Numerical Simulations of Airflow and Cloud Distributions over the Windward Side of the Island of Hawaii. Part II: Nocturnal Flow Regime*
Monthly Weather Review
Numerical experiments are performed with the fifth generation Mesoscale Model to study the evolution of island airflow, thermodynamic fields, and clouds over the island of Hawaii at night. The model has successfully simulated the major observed features associated with the nocturnal flow regime. These include the formation of nocturnal inversion, development, gradual offshore extension and deepening of the katabatic flow, shifting of the overall cloudy areas from the windward slopes to the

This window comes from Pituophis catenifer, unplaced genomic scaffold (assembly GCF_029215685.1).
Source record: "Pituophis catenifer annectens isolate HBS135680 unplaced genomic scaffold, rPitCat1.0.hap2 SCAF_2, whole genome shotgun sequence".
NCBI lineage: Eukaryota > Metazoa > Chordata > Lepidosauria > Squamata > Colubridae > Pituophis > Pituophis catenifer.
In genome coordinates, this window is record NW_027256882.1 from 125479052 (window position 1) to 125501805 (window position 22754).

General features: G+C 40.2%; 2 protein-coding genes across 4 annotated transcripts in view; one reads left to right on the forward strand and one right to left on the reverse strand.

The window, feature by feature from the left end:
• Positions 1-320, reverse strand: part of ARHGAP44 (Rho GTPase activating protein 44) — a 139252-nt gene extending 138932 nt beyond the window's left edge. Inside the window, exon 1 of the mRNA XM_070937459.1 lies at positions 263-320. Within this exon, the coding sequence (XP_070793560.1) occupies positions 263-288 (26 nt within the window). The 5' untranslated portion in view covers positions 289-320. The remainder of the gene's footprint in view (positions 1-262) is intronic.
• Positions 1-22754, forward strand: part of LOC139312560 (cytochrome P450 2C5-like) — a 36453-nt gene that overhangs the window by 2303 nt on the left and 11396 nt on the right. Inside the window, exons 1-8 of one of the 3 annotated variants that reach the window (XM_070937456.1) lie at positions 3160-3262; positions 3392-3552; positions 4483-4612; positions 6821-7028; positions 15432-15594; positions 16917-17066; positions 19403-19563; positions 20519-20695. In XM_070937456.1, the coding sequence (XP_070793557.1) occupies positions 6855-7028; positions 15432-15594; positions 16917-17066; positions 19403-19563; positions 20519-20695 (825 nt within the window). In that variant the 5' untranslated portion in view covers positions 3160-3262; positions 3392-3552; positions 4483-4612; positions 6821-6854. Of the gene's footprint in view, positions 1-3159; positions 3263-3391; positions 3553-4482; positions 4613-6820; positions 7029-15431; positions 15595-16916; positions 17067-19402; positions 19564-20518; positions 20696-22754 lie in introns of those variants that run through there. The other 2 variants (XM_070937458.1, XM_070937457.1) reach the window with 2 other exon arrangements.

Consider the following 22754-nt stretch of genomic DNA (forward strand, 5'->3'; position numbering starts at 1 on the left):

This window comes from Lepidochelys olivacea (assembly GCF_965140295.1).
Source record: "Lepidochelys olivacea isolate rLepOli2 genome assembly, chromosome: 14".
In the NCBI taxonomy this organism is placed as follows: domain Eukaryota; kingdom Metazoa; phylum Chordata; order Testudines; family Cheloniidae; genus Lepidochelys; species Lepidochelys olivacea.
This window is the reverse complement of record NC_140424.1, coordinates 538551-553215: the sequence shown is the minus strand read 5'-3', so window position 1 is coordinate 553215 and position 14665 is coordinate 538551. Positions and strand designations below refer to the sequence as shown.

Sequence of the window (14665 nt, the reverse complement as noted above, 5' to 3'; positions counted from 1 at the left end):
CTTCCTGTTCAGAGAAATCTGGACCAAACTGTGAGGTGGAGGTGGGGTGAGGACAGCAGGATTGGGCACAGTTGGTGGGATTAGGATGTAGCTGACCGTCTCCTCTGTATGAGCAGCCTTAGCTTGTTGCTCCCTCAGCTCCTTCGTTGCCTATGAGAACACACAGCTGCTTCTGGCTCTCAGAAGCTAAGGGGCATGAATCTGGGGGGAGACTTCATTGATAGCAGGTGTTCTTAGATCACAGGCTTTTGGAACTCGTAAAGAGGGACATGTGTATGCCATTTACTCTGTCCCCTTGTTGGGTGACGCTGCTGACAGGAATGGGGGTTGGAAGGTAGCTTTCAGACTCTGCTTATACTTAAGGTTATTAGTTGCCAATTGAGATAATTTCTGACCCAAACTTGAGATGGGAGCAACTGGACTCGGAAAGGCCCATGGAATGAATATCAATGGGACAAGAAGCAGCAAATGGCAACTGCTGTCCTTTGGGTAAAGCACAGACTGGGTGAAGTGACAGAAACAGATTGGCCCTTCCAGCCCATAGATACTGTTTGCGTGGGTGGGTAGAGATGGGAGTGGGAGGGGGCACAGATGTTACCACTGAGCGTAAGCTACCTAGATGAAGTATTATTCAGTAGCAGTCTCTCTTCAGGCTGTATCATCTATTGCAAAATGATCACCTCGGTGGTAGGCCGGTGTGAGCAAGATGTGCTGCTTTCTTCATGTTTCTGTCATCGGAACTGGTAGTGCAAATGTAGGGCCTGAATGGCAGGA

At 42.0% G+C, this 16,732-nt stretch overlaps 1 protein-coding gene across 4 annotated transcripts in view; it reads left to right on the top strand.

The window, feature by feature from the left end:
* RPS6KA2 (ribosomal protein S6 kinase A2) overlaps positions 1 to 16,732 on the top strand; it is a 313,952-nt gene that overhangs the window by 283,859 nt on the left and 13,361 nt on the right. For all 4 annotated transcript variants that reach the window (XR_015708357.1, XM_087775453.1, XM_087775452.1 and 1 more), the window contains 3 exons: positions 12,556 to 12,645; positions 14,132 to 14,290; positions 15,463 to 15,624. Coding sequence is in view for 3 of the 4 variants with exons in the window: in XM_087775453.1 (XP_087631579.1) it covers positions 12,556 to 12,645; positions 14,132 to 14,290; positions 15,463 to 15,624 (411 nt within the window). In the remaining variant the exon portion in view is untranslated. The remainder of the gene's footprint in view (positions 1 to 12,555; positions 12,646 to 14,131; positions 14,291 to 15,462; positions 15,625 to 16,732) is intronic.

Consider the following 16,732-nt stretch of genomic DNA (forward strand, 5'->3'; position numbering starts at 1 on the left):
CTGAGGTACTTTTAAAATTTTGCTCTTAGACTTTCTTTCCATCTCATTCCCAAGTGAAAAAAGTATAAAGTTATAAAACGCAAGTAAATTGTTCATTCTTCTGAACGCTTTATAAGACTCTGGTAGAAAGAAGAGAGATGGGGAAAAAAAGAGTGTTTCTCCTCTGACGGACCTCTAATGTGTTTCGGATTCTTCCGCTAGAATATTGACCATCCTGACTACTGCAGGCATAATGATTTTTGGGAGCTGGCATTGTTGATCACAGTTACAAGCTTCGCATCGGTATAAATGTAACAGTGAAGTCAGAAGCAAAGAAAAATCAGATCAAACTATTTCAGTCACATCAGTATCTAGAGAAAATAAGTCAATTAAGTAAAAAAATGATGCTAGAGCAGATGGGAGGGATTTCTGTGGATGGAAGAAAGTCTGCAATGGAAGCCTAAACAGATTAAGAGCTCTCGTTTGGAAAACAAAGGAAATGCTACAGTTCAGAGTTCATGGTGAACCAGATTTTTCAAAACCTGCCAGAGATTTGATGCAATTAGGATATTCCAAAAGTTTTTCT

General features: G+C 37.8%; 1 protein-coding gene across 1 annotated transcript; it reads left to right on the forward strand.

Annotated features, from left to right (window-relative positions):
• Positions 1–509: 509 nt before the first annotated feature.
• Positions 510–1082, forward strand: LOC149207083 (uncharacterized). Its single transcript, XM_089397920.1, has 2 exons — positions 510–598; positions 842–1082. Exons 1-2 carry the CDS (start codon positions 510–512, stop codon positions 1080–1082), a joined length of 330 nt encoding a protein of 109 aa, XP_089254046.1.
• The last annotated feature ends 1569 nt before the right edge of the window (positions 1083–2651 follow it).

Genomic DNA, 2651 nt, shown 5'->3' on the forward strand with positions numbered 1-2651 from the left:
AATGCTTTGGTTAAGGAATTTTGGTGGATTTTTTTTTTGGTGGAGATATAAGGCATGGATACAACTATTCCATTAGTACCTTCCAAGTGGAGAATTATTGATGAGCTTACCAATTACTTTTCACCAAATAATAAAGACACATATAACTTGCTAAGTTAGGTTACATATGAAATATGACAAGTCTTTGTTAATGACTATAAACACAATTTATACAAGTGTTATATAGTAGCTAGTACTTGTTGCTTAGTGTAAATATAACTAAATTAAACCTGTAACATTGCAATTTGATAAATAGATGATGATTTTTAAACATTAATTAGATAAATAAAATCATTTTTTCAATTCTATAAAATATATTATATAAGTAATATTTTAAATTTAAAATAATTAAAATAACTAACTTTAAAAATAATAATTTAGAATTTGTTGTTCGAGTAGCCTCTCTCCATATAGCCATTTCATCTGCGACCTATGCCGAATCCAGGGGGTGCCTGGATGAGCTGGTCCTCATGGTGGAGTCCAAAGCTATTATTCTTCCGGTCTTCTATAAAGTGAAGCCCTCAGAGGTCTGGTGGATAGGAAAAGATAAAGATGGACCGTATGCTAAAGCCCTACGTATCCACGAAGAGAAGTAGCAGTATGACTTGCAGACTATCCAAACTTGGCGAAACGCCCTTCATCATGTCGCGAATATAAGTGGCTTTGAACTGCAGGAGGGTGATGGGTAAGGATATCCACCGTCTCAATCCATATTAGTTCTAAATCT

... slopes to the ocean, and generation of clouds within the simulated offshore convergence zone. Furthermore, it is also shown that rain evaporative cooling affects the depth, strength, and offshore extension of the katabatic flow. In the early evening, the nocturnal cooling provides the land-sea thermal contrasts for the development of the simulated downslope flow on the windward slopes. With continued nocturnal cooling and rain evaporation, the simulated katabatic flow extends toward the coast. The simulated convergence zone and overall cloudy areas also move seaward. Throughout the night, the simulated cold air near the surface moves down the slope to the coast within the katabatic flow layer. The simulated offshore flow deepens and extends farther over the ocean. In the early morning, the simulated offshore extent of the katabatic flow reaches 20 km with a relatively deep (ϳ300 m) offshore flow. Clouds frequently form within the offshore convergence zone. They move westward in the model and weaken over the deep offshore flow before reaching the coast. In the model, the noctural cooling not only affects the near-surface airflow over the slope surface and coastal areas, but also the airflow aloft and upstream. With the development of the descending katabatic flow over the slope surface and coastal areas because of nocturnal cooling, stronger easterly winds are simulated aloft with much weaker incoming trade winds upstream in low levels than without nocturnal cooling. The simulated lowlevel flow deceleration is most significant early in the morning. At that time, the simulated offshore flow has the largest horizontal extent with a maximum depth.